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5 things a personal photographer should offer you

5 things a personal photographer should offer you

The world of photography was shaken by the advent of digital cameras. Once, where hiring a professional photographer meant getting someone who had invested in equipment, experience, skills, and a study of the craft of photography, now it is hard to know what someone calling themselves a professional might offer. It is true that many people with cameras can now take a ‘nice’ picture, this is obvious because their mums tell them so and owning a new digital camera helps with this because they are so clever and there is no concern about film costs.

However as my favourite designer says ‘monkeys and typewriters’ (The infinite monkey theorem states that a monkey hitting keys at random on a typewriter keyboard for an infinite amount of time will almost surely type a given text, such as the complete works of William Shakespeare.) He is saying take enough pictures and surely one must be good enough.

However what if you need something more professional; a photographer that you can rely on to get the images you need in the best and most efficient way, not wasting your time and money. Pictures that are better than mere representations because the photographer has enough experience to be able to interpret your brief and understand what you need to achieve. How are you going to find that photographer, that professional?

You can search the web, it is full of photographers, so how do you choose? Here are some tips that might help

  1. Portfolio

Look at the photographer’s portfolio on line. You should see images that reflect what you might need for your business. That doesn’t mean exactly the same industry as yours but similar to yours. If you are in high tech industries, look for a photographer who has worked in the same. If your needs are mostly to photograph people, look for a photographer who can get ordinary people looking good. Many photographers will show a portfolio of famous people, these subjects are photographed often, they know how to pose for a camera, and it is easy to photograph them.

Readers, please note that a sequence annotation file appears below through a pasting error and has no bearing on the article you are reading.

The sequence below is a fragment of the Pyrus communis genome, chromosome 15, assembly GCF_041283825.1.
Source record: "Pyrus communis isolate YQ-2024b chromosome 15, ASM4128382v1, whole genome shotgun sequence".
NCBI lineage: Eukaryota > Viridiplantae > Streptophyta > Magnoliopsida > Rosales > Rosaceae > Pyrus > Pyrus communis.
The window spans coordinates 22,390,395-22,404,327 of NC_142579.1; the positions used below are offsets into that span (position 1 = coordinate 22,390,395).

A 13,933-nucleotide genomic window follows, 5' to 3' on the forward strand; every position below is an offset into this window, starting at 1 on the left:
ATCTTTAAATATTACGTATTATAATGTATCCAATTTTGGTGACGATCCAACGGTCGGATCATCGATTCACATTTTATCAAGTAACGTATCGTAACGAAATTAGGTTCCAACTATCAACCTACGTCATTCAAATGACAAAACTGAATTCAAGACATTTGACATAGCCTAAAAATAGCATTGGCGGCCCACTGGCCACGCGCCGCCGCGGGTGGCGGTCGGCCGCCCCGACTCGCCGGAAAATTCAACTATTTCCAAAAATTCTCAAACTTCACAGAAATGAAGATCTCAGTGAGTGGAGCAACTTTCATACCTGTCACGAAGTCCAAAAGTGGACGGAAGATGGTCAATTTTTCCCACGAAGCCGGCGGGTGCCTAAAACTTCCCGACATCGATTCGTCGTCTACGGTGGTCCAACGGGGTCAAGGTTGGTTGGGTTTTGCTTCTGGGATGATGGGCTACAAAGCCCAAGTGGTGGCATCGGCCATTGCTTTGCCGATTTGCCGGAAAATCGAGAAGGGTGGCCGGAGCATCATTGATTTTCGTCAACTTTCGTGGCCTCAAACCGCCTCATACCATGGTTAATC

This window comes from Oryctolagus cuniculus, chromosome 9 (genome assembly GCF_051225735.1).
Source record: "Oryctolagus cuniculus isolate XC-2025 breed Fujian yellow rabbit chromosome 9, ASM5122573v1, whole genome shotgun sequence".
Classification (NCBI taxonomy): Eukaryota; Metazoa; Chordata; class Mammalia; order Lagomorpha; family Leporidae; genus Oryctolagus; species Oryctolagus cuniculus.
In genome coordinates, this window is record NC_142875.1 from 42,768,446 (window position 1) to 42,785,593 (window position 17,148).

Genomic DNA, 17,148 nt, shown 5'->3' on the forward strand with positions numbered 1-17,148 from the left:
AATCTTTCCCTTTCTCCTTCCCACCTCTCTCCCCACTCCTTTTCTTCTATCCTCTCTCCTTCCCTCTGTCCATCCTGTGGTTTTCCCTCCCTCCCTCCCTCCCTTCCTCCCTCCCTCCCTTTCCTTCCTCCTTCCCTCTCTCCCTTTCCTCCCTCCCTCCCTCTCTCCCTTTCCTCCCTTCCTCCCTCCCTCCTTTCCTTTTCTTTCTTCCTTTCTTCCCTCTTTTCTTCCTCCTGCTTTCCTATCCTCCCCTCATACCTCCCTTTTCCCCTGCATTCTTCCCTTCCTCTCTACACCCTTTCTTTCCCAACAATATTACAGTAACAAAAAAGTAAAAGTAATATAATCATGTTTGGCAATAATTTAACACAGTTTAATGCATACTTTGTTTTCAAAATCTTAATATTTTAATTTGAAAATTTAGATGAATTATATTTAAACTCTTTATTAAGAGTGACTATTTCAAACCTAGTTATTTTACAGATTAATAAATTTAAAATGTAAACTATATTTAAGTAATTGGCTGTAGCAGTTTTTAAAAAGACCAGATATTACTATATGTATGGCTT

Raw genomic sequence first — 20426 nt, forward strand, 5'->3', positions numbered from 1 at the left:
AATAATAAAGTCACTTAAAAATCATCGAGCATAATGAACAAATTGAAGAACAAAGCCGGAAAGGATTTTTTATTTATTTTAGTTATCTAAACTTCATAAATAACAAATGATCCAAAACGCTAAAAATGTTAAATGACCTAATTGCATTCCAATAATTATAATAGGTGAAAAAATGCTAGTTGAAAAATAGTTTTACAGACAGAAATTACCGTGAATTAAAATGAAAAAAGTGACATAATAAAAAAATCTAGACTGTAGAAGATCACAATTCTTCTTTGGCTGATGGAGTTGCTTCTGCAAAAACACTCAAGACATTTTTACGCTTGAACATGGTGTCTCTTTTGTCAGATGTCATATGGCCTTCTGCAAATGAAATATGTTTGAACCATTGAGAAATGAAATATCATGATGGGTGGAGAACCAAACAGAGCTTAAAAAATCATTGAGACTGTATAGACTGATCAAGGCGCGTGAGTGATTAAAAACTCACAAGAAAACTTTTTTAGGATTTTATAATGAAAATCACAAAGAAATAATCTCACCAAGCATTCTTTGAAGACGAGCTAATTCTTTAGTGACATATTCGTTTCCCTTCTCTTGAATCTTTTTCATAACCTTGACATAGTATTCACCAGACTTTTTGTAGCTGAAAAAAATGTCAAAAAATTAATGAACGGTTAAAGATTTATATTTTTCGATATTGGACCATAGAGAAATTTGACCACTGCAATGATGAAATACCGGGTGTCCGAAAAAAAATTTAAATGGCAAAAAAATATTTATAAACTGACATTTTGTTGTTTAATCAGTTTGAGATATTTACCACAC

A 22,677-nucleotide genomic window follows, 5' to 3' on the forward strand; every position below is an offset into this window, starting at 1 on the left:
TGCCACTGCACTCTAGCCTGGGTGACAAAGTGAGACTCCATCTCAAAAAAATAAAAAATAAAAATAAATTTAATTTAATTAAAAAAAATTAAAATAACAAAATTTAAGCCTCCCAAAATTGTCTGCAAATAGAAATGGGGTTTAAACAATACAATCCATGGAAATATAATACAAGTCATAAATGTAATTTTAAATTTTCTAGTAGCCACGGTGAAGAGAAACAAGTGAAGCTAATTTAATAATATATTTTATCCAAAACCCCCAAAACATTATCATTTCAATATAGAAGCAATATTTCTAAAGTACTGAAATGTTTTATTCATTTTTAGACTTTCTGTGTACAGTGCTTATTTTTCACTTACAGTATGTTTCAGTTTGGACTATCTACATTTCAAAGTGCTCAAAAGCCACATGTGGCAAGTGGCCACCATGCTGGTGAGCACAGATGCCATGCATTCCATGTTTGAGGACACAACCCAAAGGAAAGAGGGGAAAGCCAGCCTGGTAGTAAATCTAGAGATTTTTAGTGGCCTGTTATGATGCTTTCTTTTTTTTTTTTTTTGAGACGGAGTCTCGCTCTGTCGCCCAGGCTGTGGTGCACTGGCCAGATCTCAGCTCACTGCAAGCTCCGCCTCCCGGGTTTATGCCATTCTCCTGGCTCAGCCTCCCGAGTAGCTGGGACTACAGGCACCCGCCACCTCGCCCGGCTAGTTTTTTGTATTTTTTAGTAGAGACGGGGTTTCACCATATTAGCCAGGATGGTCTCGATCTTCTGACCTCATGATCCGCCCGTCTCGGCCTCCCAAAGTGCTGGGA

Are your staff famous people who are photographed often? Make sure the photographer’s portfolio has a spread of similar clients not just one because that shows their experience in a particular field.

 studio - 5 things a personal photographer should offer you

  1. History

Experience, it is a vital thing, in your own work you are good at what you do, not just because of your training and expertise, but because you have experience. You have done the same things enough times to become really good, this is the case for photographers too. A photographer who has a wide range of experience as evidenced by their on line portfolio will be able to bring that knowledge and experience to your shoot.

cameraman - 5 things a personal photographer should offer you

  1. Tools for the Job

Equipment is an important part of what a photographer brings. Today even cheap cameras can do an OK job, but if you want professional results the photographer does need professional equipment. This means, camera, lenses, flash and all the other tools needed to successfully accomplish the task. That photographer also needs two of everything, a back up set just in case something fails. Expect a photographer to have invested heavily in equipment and to continually re-invest as technology moves forward. It is part of what you pay for when hiring a professional.